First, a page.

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It’s often said that a little gossip helps the world go round. Whether at home, work or within the family; talking about other people seems to be one of our favourite pastimes. And it’s not just about people we know – or know of – but also those in the public eye, even though we’ve never met them and are unlikely to do so. 
 
Regardless of who we’re talking about, there seems to be something irresistible about unearthing another person’s secrets. Even better, if we’re the first one to do so and pass them on, particularly if they’re less than positive. If not downright malicious, perhaps, driven by the green eyed monster… 
 
Increasingly, it’s fuelled by social media which, sadly, encourages knee jerk reactions. The repeating of information without stopping for a moment to consider its accuracy, let alone the ramifications for the person concerned. Or ourselves. And aided in no small part by our old friend, peer pressure. More about this in a moment. 
 
So, why do we gossip and can it really be a positive thing as some Psychologists suggest? 
 
 
As so often is the case, let’s start with our trusty online dictionary: 
 
“Gossip, casual or unrestrained conversation or reports about other people typically involving details that are not confirmed as being true.” 
 
And the words to notice here are “unrestrained”, “other people” and “not confirmed as true.” 
 
Interestingly, Psychologists use a much broader definition: 
 
“Gossip, talking about people who aren’t present.” 
 
Or, as one anonymous quote puts it so beautifully: 
 
“Gossip is saying behind their back what you would not say to their face.” 
 
Psychologists often say that gossip allows important information to be shared within a group about the behaviour of others, whether in the group or not. A way of sharing worries as well as seeking reassurance and support. It also acts as an early warning system, helping to reinforce group bonds as well as the boundaries of acceptable behaviour for the group as a whole. So, it’s easy to see how peer pressure plays a large part in this process…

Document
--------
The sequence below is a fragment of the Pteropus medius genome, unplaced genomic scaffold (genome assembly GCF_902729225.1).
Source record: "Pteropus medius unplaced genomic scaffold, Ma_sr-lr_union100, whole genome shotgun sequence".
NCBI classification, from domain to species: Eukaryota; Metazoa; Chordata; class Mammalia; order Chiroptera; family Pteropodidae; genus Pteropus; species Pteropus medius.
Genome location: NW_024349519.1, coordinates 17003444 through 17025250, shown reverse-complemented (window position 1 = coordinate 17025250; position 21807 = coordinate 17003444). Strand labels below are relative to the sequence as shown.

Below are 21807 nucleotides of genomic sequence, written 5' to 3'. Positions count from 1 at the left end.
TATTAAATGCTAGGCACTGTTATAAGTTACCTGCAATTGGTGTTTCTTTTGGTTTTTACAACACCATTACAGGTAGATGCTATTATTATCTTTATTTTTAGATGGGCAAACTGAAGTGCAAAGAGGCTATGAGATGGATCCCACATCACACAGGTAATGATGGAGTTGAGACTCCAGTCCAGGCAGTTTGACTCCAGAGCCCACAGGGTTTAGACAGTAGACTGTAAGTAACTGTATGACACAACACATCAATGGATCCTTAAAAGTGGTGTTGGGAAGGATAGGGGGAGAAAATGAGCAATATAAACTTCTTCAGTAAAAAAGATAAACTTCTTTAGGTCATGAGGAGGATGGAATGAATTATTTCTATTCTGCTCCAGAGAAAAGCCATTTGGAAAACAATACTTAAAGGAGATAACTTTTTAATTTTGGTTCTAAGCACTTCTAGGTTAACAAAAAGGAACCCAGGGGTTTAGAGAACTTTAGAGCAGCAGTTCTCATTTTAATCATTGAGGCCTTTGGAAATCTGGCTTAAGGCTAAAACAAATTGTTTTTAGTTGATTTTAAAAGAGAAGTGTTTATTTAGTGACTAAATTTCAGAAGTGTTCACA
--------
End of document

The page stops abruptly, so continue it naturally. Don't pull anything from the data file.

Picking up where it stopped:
Indirectly, gossip is also a way of speaking well of yourself, with its inference that, of course, you wouldn’t do whatever it is. Perish the thought (!). It’s also fun to pique the interest of others and be the centre of attention as juicy information is revealed. 
 
While there’s no doubt that passing on information about a real and imminent danger can be a real lifesaver – in every sense of the word – the majority of “information” passed on as gossip is very wide of this mark. 2 + 2 = 5. Or, even, 10. Has more in common with the childhood game of Chinese Whispers than anything else… 
 
If we put it in the most positive light (!), gossip is a huge distraction. Stops us from living our own lives. Even worse, it gives the Little Monster in our heads free rein to provide a continuous commentary – and judgements – based on hearsay and matters that have absolutely nothing to do with us. 
 
So, returning to the title of this week’s post, perhaps it’s time for a simple solution to gossip. A reminder of one of the adages our Mother – or Grandmother (!) – used to say to us as children. “If you can’t say anything nice, then don’t say anything at all.” 
 
And, if you’d prefer a more scientific approach, here’s one that’s stood the test of time. It comes from Socrates, the Ancient Greek Philosopher. When someone wanted to pass on some juicy details – gossip (!) – about another Philosopher, Diogenes, he asked whether it would pass through the Triple Filter: 
 
The First Filter, had it been proven to be true? 
The Second Filter, was it good – or nice? 
Finally, the Third Filter, was it necessary or useful? 
 
These three filters are easy to apply to ANY information which comes your way, not just that which comes into the “gossip” category. And, remember, they ALL need to be passed – or boxes ticked (!) – not just one or two of them... 
 
So, if someone wants to tell you anything, have they made sure it’s 100% true? 
Is it something good or nice about someone? 
And, finally, is it necessary or useful? 
 
Instantly, a huge number of distractions – not to mention mis information (!) – are cleared from your life, providing space for things which are truly useful to you. 
 
Filling your mind with gossip and junk of any description is never going to help you live your life to its full. It doesn’t matter whether it’s your junk or someone else’s. Taking pleasure in someone else’s problems doesn’t help you – or them. And, if something doesn’t help anyone concerned; then there’s only one other thing it can do. Hurt everyone, yourself included. Perhaps not at this precise moment – or in a clearly linked way – but it will at some stage, trust us. 
 
And, if you need any other incentives to think twice before joining the gossip mill, here’s another lovely gossip related proverb, this time from Spain. 
 
“Whoever gossips to you will gossip about you.” 
 
As always, the choice is yours. 
 
 
Picture by unknown author 
 
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